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Title: Youth Sports Injuries According to Health Related Quality of Life and Parental Instruction
Authors: Costa e Silva, Lara
Teles, Júlia
Fragoso, Isabel
Keywords: Children and adolescents
Sports Injuries
Parental Instruction.
Health Related Quality of Life,
Issue Date: 13-Sep-2018
Publisher: Proceedings of the 4th IPLeiria’s International Health Congress - BMC Health Services Research 18 (Suppl 2): 58-59
Abstract: Background: Participation in physical activity involves ¬ a risk of injury that has a considerable public health impact (1). Sports injuries are the major cause of morbidity among children and adolescents in developed countries (2). They account for half of all injuries in school age children. The relationship between sports injuries, health related quality of life (HRQoL) and parental instruction is still not clear. Objective: Determine sports injuries biosocial predictors in Portuguese youth. Methods: Information about HRQoL, parental instruction and sports injuries was assessed via three questionnaires; KIDSCREEN-52 (3,4), RAPIL II (5,6) and LESADO (1,7,8) respectively. They were filled by 651 subjects aged 10 to 18 years, attending four Portuguese community schools. Univariate analyses were used to verify significant differences between groups. Logistic, linear and multinomial regression analyses were used to determine significant biosocial predictors of injury, injury rate, injury type and body area injury location. Results: Injury rate was higher in boys with lower scores in school environment dimension of KIDSCREEN-52 (p = .022) and in girls was higher in those with lower scores of moods and emotions dimension (p .001) and higher scores of self-perception dimension (p < .001). Also in girls, upper limbs injuries were associated with higher scores of moods and emotions dimension and spine and torso with lower scores (p = .037). Lower limbs injuries were associated with lower father’s education and upper limbs (p = .046) and spine and torso (p = .034) injuries with higher father’s education. Conclusion: Surprisingly given the large number of injuries resulting from participation in sports and the associated high costs of health care, very few investigations have been conducted into biosocial variables and their relation to sports injuries. Injuries in Portuguese youth were linked to three dimensions of KIDSCREEN-52 (moods and emotions, self-perception and school environment) and father’s education level. Sports injuries usually result from the combination of several risk factors interacting at a given time (9). Understanding the role of social and environmental factors related to sports injuries is needed, as they can be a part of this complex equation.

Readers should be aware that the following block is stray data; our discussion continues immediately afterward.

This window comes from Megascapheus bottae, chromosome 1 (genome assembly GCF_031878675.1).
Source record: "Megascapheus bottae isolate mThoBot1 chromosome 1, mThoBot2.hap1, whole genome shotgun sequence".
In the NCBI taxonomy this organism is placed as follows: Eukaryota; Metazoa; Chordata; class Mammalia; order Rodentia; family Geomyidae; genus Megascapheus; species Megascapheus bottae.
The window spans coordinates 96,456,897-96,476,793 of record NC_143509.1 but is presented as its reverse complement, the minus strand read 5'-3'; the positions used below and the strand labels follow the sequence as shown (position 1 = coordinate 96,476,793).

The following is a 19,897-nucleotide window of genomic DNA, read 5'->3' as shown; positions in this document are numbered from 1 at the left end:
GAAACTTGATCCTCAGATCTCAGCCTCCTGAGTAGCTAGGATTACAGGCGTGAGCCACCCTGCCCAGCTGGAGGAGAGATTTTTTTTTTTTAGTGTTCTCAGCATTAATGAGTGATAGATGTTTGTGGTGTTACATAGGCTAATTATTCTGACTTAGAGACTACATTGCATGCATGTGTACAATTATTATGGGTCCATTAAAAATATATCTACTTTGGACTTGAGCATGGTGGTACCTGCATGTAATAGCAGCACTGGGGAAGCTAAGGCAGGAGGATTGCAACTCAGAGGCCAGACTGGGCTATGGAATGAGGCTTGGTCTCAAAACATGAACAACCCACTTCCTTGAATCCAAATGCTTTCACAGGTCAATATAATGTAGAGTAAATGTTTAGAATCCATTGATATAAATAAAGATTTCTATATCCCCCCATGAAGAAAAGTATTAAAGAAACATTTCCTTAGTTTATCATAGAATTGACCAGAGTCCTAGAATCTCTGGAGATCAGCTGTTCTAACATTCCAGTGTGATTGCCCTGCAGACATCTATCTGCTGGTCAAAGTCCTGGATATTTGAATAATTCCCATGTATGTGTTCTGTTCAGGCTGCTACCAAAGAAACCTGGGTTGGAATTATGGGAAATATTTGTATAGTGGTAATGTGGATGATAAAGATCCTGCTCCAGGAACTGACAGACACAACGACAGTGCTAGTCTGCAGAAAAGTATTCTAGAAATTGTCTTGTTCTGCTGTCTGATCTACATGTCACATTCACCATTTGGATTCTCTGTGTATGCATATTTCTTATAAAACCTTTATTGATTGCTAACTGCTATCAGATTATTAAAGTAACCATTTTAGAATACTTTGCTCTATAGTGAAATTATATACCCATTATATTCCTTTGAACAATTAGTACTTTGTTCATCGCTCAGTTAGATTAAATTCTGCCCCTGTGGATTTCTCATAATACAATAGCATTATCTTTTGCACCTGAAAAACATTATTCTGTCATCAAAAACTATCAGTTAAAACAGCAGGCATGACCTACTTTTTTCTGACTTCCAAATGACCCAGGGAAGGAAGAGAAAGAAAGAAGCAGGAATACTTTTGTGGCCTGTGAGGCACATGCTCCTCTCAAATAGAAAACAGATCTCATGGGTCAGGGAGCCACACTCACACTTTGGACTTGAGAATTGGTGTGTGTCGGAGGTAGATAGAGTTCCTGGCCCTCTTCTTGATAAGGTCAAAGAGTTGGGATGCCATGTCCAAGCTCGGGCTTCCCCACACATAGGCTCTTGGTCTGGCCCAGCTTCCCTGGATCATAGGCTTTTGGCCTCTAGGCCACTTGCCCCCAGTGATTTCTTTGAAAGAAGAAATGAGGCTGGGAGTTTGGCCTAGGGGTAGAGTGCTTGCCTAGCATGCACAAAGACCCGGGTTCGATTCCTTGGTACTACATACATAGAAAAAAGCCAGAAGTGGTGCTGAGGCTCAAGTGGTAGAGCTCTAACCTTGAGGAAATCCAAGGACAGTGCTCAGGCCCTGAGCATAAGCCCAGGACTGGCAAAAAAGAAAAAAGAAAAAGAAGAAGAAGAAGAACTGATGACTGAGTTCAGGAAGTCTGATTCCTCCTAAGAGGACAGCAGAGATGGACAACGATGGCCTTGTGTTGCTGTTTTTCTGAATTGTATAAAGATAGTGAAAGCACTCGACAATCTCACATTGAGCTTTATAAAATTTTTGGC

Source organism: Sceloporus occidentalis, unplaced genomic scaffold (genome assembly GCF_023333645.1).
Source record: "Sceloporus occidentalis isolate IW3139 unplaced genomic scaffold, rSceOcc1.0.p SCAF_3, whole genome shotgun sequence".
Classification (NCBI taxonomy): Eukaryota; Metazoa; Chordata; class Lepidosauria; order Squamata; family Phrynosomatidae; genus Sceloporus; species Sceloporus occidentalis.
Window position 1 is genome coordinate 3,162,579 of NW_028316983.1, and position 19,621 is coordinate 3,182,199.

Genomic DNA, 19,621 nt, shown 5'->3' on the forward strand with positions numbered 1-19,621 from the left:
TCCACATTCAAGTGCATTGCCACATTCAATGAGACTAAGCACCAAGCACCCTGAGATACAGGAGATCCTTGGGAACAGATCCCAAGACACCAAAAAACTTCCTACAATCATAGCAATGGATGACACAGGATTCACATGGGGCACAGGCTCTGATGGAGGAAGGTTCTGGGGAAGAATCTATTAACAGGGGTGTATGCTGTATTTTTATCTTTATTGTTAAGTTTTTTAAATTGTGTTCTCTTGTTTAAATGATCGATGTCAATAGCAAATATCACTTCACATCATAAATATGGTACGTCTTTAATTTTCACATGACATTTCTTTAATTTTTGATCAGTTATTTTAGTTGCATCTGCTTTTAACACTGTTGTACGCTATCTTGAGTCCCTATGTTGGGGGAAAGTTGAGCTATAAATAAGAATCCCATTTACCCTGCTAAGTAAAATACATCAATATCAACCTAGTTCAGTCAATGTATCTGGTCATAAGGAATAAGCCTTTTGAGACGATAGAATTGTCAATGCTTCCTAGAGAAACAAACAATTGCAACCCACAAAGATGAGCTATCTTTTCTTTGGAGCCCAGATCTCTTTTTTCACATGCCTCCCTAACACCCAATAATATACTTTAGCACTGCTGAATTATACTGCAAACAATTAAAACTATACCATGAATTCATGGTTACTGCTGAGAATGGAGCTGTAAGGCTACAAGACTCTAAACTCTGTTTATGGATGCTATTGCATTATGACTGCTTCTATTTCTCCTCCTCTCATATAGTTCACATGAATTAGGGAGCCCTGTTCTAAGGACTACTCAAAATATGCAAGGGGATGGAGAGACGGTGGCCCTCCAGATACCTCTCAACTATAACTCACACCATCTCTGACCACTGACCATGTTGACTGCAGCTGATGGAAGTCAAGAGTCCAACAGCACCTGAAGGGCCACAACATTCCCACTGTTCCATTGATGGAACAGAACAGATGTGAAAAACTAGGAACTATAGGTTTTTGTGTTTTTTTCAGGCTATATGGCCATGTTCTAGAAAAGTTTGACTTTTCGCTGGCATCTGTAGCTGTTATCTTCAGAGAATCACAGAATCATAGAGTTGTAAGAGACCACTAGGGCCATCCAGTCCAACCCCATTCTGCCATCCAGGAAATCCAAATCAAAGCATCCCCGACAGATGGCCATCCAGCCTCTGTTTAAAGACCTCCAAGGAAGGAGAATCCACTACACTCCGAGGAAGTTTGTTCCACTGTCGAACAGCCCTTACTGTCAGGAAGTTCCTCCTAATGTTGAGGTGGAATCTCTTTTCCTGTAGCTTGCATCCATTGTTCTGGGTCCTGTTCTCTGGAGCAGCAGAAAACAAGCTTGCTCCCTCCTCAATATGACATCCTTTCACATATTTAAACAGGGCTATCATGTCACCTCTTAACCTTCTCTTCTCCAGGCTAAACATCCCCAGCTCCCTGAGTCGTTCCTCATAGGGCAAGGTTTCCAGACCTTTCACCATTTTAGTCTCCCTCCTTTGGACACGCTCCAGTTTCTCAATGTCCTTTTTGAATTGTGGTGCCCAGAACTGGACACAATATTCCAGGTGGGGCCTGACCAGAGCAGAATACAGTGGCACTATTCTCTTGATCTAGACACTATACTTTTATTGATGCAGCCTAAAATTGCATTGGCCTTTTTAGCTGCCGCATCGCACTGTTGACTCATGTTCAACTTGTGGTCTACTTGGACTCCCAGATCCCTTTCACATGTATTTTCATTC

Appears in Collections:E CS/FISIO - Comunicações a Conferências

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